Like all the Abrahamic religions, Islam is founded on tolerance.
So why are droves of Islamic militants able to practise such brutality, asks Ahmed
Ahmed Naguib Roushdy
1 Nov 2014
Once upon a time Iraq was a united
country, largely by the efforts of Gertrude Bell, a British diplomat and spy,
after World War I. She brought Iraqis together in order to bring stability and
allow her country to siphon the abundance of Iraqi oil. But her legacy is about
to fade amid the sectarian violence between Sunni militants of the Islamic
State of Iraq and Syria (ISIS), the Shia-led government, and the Kurds.
It has been a puzzling question asked
by scholars and writers, why religious intolerance became the flagship
tradition of certain Islamic groups when Islam, like Judaism and Christianity,
calls for tolerance, forgiveness, peace and liberating people from the
atrocities of tyrants. Why are Muslims in Iraq, Egypt, Libya and Nigeria
killing each other and killing Christians? Why has the Muslim Brotherhood in
Egypt been using violence against civilians and government personnel in the
name of Islam, even during the Holy month of Ramadan, in order to reinstate
their leader, former president Mohamed Morsi, who was himself un-Islamic in his
ruling of the country?
Why after ISIS established their
Islamic caliphate in Mosul, the second largest city in Iraq, is the group
killing Iraqi Christians, forbidding them from praying in their churches and
removing the cross from tops of the churches and replacing them with their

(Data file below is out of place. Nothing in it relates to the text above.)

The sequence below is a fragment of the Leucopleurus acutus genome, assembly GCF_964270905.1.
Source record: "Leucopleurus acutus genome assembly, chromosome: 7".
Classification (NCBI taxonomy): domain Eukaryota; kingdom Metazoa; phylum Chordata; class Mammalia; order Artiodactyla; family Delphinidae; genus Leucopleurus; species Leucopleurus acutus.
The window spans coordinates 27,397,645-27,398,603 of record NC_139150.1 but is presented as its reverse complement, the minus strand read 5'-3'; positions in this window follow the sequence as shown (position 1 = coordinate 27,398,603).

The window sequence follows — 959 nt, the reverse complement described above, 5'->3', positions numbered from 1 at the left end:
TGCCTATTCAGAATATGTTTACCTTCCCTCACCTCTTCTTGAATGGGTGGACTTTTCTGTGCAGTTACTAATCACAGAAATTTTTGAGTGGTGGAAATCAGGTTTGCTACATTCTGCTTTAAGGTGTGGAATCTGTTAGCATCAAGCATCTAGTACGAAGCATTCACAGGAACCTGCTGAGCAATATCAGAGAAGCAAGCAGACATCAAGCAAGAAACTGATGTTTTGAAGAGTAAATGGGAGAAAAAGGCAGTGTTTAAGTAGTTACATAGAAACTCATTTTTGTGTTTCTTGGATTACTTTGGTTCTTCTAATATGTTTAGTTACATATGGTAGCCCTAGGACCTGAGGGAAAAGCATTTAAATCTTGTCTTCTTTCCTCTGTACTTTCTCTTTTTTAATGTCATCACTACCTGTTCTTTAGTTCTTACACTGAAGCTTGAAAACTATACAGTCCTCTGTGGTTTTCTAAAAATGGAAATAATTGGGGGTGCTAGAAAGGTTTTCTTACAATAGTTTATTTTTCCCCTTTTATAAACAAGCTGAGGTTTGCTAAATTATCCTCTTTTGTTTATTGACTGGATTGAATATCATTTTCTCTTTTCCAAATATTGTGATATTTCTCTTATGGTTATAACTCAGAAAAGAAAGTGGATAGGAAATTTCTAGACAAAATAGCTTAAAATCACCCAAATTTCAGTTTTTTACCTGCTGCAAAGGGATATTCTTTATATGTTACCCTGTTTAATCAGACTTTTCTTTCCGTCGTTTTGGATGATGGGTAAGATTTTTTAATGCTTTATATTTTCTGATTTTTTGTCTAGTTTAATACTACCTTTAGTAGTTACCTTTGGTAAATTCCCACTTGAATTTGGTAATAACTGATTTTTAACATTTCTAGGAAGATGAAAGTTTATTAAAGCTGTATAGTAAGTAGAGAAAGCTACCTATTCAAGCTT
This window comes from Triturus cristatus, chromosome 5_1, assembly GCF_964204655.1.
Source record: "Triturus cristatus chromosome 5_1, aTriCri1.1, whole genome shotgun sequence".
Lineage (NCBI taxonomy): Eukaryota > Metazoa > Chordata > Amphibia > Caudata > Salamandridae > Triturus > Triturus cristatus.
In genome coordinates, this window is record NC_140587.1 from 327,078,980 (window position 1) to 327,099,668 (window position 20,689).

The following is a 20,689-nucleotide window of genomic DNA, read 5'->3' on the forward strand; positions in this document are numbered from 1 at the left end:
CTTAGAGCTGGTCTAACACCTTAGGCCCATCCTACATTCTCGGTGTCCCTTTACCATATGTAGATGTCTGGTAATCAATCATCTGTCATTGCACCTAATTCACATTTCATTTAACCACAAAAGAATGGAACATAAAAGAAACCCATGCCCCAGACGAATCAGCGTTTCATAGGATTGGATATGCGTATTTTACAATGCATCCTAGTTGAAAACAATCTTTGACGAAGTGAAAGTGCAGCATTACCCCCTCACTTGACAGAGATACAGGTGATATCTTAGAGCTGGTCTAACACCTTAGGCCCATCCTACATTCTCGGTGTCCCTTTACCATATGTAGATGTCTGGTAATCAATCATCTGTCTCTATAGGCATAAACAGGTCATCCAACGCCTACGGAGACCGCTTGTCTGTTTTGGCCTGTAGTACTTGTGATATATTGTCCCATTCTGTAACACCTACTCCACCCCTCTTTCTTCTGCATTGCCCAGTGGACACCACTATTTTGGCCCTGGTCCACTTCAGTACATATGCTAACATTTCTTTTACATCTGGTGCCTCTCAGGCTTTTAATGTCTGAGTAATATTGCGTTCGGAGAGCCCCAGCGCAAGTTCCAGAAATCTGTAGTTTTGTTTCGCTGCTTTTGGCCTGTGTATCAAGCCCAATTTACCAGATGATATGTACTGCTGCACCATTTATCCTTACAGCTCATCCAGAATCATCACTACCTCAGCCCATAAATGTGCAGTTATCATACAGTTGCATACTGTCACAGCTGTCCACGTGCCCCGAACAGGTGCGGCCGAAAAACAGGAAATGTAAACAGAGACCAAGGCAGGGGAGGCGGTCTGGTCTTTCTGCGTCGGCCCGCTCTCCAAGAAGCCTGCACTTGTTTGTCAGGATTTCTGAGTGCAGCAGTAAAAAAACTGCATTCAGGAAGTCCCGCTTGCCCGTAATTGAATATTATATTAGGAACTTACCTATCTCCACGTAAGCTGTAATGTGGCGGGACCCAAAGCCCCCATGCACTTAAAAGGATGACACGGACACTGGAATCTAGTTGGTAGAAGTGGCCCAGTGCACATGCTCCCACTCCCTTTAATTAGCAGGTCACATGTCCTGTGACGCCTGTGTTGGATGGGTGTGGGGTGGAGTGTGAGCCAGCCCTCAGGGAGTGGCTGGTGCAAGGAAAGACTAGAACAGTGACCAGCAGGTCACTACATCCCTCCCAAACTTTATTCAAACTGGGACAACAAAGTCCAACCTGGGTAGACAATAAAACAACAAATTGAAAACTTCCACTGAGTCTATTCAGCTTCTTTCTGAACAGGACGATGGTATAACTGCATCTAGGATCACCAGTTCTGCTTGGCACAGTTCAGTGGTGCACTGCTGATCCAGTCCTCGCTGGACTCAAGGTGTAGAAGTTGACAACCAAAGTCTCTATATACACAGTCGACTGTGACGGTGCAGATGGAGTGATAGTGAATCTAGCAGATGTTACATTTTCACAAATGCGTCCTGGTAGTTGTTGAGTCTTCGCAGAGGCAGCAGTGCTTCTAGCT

black flags, expelling them from Mosul and trying to force them to convert to
Islam? Not only that, ISIS after establishing its Islamic caliphate applied its
strict interpretation of Sharia. There is news that ISIS has been beheading
Muslim men in public for the least offence and without a fair trial. It forced
all women in Mosul to wear the niqab to cover their faces. ISIS ordered women
to stay in the home with no access to education or jobs. All of these killings
and atrocities were made in the name of God.
Sectarian conflicts have virtually
divided Iraq into two states: one governed by the Shia-led regime with a
minority of Sunnis onboard; the second in Mosul headed by the leader of ISIS,
Abu-Bakr Al-Baghdadi, who declared himself the Caliph Abraham (Al-Khalifa
Ibrahim in Arabic). The Kurds have had semi-autonomy since former president
Saddam Hussein was overthrown by the Americans. Now the Kurds are demanding
ISIS, which also controls large
swathes of Syria, is now fighting ill-trained Iraqi forces and pressing to
enter Baghdad. It also invaded Kurdish territories to prevent them from gaining
independence and managed to take over a dam there. It is planning to fight to
extend the new caliphate to other countries in the Middle East, to keep them in
embroiled in strife through acts of terrorism like those unfolding now in
Lebanon, which has a majority of Christians and a minority of Muslims. ISIS
militants affiliated with Al-Qaeda in Syria joined ISIS troops from Iraq in
attacking the Lebanese army and seized control of Arsal, a Lebanese border town
linked with Syria.
ISIS has resorted to the Internet to
recruit young people from Islamic countries to fight for its cause. But no one
would have imagined that ISIS could attract unsatisfied young men from India,
home to the second largest Muslim population. In a news report article in The
New York Times on 5 August, Ellen Barry and Mansi Choksi surprised readers with
this new development in India: that four well educated young men from rising
middle class families left their homes on the outskirts of Mumbai to join ISIS
in Mosul, Iraq. The procedure, “relatively well known in the West, has not been